Journal of Management Information Systems

Volume 36 Number 2 2019 pp. 450-477

Acting Like Humans? Anthropomorphism and Consumer’s Willingness to Pay in Electronic Commerce

Yuan, Lingyao (Ivy) and Dennis, Alan R


Anthropomorphism is the attribution of human characteristics to a non-human object. Past research shows that anthropomorphism changes how we perceive objects (e.g., believing them to be more attractive). Does this mean we would be willing to pay more for them? We examined whether displaying a product in an anthropomorphized form influenced how much a consumer was willing to pay. We examined two design aspects, visual (i.e., a face) and auditory (e.g., a voice), in the context of an online auction, and proposed three theoretical routes by which an anthropomorphic product display might affect willingness to pay (emotional, product attachment, and product quality). Results show that adding visual anthropomorphizing features to the way a product was displayed increased the amount bid by 7 percent, but adding auditory anthropomorphizing features had no effect. The visual anthropomorphizing features increased product attachment but had no effect on emotions or perceptions of product quality. Therefore, we conclude that anthropomorphizing the way a product is displayed increases willingness to pay primarily through the theoretical route of creating attachment to the product. There is an additional, as yet undiscovered, theoretical route through which anthropomorphism influences willingness to pay. The results also suggest that the conventional wisdom that the combination of visual and auditory design features is best for triggering anthropomorphism is not always true.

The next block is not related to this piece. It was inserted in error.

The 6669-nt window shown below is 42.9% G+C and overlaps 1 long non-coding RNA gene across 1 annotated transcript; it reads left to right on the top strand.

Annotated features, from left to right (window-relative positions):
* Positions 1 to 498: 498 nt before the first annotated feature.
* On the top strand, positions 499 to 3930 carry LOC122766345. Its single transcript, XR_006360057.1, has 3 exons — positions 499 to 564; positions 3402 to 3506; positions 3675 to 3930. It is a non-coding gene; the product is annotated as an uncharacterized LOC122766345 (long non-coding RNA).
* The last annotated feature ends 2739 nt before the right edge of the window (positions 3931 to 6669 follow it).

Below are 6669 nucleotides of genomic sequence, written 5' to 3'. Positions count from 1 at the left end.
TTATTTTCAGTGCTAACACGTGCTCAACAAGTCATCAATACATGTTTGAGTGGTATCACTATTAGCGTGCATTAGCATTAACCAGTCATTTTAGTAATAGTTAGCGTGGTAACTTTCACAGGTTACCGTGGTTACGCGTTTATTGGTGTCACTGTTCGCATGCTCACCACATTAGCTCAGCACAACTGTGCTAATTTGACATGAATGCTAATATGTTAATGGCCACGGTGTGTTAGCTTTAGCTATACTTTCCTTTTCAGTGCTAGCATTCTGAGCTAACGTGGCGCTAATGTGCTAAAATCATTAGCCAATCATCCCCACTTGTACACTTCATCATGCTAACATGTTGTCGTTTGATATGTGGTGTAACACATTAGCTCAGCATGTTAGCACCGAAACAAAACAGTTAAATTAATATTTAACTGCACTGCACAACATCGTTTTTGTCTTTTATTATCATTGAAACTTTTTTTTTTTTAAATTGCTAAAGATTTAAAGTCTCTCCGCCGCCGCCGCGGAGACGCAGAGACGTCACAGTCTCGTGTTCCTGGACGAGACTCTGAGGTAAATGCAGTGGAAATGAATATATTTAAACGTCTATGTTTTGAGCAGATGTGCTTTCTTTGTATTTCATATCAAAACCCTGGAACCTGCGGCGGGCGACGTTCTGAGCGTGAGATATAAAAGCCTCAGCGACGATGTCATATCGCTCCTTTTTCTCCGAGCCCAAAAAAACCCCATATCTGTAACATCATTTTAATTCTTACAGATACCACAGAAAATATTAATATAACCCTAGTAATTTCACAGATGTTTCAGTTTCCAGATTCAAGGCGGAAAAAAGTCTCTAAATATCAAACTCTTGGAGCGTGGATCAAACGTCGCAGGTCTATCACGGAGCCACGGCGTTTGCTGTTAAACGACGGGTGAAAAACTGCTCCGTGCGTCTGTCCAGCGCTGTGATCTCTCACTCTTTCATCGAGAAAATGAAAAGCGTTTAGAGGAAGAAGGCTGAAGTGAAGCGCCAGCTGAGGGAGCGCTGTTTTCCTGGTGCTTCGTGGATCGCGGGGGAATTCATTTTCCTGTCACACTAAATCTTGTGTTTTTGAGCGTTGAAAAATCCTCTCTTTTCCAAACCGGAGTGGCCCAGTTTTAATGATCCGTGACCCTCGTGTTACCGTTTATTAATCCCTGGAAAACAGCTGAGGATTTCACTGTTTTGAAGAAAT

Key words and phrases: : anthropomorphism, online auction, willingness to pay, product attachment